AMP, I had a reality check a few years ago regarding my mom. In addition to physical changes (a slight increase in her weight and she’s moving a little bit slower), I also noticed changes in her personality. She hasn’t morphed into some alien-based life form, but she is a bit more wary in the way she approaches life than she used to be and she’s not so willing to travel by air. It took me a while to realize that those changes are a part of aging. I’ve tempered the image of her in my mind of when she was in her thirties with the reality of today. My point is that your parents’ reticence to visit you may not be so much about disowning your nuclear family as much as your parents may not want or have the physical stamina to endure a ten-hour drive anywhere.

You and your sister, while related, are two very different people whose personalities, choices, and circumstances have allowed for two very different lives. You both are adults, but have different needs. Your sister’s needs are material. And yours are emotional (I’m thinking terms of involvement). Most of us tend to view those who have material needs as immature in contrast to those who have emotional needs; but needs is needs and they aren’t an issue unless you’re the one in need.

All of this comes down to the last question in your letter: how do you make your parents feel wanted but not needed?

Everyone likes to feel needed. When people know they’re the only ones who can fill a certain void in a relationship, it’s a wonderful thing. It makes us feel special. Think about it. While your kids aren’t able to put it into words just yet, at some point they’ll be able to say that their father fills a singular role in their lives. The fact that you can relate to them as no one else makes that relationship one of a kind. You and your kids are particular to one another, and that’s a key ingredient in any relationship.

Maybe part of the reason your parents don’t go out of their way to make themselves available is that they sense they’re not genuinely needed, but wanted for some perfunctory purpose.

Inviting you to show and tell your parents how much you love and still need them,

If you have a situation that you’re currently dealing with that you’d like me to address, send an email (with a clever pen name instead of your real name) to me at heyclay@clayrivers.com, and tell me all about it. I’ll read through the submissions, pick one, and on Thursdays I’ll post the chosen letter along with my response here on my blog, my Facebook author page, and my Twitter account. Rest assured, I will not publish email addresses. Ever.

And if you enjoyed this post, be sociable and click one of the buttons below to share it with others.

One thought on “Letter No. 6: How Do You Make Your Parents Feel Wanted But Not Needed?”

  1. Lydia Winkeller says:

    ok, all I have to say to this is THANK GOD I HAVEN’T HAD TO BE A BAIL BONDSMAN YET!!!! that made me laugh! 🙂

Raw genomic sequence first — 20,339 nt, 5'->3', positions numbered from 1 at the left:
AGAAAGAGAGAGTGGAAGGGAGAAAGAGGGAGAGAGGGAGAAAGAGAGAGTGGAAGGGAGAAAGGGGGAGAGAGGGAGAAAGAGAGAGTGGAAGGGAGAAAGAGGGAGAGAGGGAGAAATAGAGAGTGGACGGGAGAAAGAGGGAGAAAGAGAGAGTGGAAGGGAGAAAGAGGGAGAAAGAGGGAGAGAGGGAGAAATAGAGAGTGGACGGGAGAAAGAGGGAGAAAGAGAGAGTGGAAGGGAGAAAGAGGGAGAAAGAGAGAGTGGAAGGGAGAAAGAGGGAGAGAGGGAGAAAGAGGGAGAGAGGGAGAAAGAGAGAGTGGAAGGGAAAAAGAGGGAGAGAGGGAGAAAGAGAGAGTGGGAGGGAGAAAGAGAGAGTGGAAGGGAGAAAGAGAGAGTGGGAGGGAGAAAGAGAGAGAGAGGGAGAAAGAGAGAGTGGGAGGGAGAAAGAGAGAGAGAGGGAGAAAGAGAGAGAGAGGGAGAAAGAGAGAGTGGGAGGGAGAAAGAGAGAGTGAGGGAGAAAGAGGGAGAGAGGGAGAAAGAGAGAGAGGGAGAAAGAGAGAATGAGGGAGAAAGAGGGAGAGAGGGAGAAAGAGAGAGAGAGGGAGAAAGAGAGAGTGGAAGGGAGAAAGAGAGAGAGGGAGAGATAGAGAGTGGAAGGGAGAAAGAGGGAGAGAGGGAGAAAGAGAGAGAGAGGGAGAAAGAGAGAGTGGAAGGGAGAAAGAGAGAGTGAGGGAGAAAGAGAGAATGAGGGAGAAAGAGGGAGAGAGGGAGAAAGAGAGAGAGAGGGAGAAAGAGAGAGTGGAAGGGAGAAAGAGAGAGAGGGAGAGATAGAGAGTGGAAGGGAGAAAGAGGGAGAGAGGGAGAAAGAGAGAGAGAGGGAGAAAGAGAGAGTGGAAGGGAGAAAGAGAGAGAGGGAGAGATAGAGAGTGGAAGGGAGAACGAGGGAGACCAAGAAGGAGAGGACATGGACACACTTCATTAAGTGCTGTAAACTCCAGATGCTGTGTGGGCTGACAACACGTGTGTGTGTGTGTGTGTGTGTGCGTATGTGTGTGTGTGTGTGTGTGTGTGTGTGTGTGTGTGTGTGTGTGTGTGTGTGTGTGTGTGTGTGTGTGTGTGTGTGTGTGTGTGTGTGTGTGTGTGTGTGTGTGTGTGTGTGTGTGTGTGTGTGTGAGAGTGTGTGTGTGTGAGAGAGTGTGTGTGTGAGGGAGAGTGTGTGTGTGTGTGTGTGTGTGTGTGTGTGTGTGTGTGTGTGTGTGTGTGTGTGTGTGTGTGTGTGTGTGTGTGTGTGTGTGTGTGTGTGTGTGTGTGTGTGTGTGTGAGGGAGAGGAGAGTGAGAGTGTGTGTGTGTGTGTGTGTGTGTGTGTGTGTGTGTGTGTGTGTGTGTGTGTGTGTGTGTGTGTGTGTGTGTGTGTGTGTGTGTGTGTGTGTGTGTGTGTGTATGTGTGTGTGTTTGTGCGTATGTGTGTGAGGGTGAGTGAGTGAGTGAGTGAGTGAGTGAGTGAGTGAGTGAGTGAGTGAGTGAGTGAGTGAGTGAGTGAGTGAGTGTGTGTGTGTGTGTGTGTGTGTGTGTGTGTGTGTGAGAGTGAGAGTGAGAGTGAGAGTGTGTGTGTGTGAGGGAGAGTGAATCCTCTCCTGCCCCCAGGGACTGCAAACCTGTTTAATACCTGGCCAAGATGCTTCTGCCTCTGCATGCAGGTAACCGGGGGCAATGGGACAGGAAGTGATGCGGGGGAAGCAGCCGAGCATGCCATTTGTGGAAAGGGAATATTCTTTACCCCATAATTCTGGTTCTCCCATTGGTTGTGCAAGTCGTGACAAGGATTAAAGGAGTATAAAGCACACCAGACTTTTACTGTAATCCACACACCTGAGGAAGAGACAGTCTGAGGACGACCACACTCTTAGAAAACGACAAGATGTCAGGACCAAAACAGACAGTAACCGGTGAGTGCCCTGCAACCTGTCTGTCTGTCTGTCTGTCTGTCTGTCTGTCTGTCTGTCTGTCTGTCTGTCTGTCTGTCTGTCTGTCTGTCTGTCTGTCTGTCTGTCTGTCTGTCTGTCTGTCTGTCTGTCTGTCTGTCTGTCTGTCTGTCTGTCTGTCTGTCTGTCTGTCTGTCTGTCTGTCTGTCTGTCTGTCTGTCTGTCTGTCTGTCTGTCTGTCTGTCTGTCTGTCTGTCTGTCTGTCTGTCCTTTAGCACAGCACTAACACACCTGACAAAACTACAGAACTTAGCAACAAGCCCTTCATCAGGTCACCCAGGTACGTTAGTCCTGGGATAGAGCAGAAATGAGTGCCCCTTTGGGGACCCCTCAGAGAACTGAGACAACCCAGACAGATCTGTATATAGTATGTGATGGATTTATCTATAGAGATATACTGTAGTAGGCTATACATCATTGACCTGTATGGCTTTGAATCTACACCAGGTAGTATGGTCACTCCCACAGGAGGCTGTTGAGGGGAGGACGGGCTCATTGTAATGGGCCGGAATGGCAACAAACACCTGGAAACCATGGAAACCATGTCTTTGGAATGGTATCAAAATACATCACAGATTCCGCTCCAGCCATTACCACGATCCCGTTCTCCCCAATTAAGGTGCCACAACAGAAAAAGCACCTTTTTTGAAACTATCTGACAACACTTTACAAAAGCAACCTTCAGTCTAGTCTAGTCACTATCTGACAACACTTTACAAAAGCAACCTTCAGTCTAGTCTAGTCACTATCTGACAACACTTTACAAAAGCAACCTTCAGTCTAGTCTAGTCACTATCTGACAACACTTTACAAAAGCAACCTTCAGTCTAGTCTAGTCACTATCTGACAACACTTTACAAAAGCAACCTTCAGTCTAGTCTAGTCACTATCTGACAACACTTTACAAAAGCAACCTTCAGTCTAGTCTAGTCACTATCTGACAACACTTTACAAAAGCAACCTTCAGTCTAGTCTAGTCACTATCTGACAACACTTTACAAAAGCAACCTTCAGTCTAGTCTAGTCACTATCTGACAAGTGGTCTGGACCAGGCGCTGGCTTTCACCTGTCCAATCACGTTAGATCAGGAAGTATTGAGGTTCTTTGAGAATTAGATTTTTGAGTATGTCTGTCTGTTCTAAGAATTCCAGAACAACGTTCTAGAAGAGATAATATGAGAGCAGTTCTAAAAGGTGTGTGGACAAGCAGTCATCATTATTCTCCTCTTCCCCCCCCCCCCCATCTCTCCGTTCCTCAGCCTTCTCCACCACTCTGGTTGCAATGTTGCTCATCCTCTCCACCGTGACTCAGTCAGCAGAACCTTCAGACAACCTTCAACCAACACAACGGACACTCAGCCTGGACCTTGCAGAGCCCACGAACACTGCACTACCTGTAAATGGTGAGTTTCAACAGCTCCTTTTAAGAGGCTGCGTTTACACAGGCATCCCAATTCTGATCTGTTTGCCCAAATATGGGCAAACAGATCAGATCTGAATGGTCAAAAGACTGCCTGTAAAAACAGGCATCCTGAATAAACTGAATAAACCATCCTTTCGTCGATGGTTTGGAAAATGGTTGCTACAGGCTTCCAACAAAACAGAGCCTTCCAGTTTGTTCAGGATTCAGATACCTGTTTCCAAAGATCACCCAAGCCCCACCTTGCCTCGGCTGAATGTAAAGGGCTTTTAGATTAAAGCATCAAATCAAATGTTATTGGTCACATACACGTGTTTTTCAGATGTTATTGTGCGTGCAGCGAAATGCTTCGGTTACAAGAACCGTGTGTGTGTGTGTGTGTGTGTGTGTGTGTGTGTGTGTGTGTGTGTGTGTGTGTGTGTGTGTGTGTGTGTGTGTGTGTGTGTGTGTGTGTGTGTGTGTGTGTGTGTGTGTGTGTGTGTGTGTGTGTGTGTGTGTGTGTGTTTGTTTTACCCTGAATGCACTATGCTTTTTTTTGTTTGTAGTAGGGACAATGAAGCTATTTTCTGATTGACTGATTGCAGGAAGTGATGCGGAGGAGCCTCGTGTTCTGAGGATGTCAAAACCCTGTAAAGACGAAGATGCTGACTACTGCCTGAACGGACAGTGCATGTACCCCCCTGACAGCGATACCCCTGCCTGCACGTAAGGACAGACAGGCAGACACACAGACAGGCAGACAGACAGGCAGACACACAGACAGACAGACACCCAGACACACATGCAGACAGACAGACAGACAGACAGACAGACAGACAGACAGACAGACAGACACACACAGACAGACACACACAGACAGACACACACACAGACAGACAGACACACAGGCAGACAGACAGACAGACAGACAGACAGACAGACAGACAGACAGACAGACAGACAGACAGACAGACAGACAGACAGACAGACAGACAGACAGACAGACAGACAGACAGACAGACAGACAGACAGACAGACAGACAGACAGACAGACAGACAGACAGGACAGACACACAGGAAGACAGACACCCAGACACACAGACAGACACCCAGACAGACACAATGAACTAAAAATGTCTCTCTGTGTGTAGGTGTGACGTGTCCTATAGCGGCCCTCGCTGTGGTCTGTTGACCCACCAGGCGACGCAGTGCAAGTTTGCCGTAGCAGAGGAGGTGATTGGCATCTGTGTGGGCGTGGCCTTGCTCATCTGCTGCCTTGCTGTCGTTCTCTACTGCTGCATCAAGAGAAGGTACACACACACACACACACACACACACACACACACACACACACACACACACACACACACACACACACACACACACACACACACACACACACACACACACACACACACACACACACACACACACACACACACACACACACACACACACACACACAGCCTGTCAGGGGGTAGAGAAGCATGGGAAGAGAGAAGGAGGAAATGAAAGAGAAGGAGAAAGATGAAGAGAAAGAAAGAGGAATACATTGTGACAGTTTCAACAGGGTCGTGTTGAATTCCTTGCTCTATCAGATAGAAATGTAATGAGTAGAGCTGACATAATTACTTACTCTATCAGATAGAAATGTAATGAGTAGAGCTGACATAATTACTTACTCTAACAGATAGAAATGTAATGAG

This answer was PERFECT, Clay. I am glad you put the part about the parents not being able to travel as much because that’s something my sister never understood. I lived 350 miles from them, and she moved 3000 miles away. We went to visit them often because it was harder for them to drive to us. My sister never did (even when my parents offered to pay their way). Although she needed them financially and always got it help from them – hundreds of thousands of dollars over the years I think. but she still thinks I was the favorite. I didn’t need them financially, but I needed their love and support. And although they couldn’t provide the childcare for my younger kids that they had for my older kids (because they were older and winding down), I still let them know that their advice was needed and wanted. Clay is right on the money about calling and Skyping with your kids so your parents DO know all the little things in their lives – the scored goal at the soccer game, the talent show, the new outfit. They want to know your kids as much as you want it – trust me, it KILLED my parents not to know my sister’s kids. But they couldn’t travel to her and she refused to come out here.

    One thing I would add, because my parents are gone now, is that you really do want to make the effort to go see them. (I was fortunate that when my parents finally moved to a retirement home, it was three miles from me so I could see them almost daily). Because suddenly the roles will be reversed – it will happen in a heartbeat where you are the one taking them to the doctor, and cooking treats for them and making sure they eat. And it’s worth every second – even when it’s hard, and time consuming – because when they are gone, you will know you were there for them. You will never regret an instant.

Leave a Reply to Lydia Winkeller

Your email address will not be published. Required fields are marked *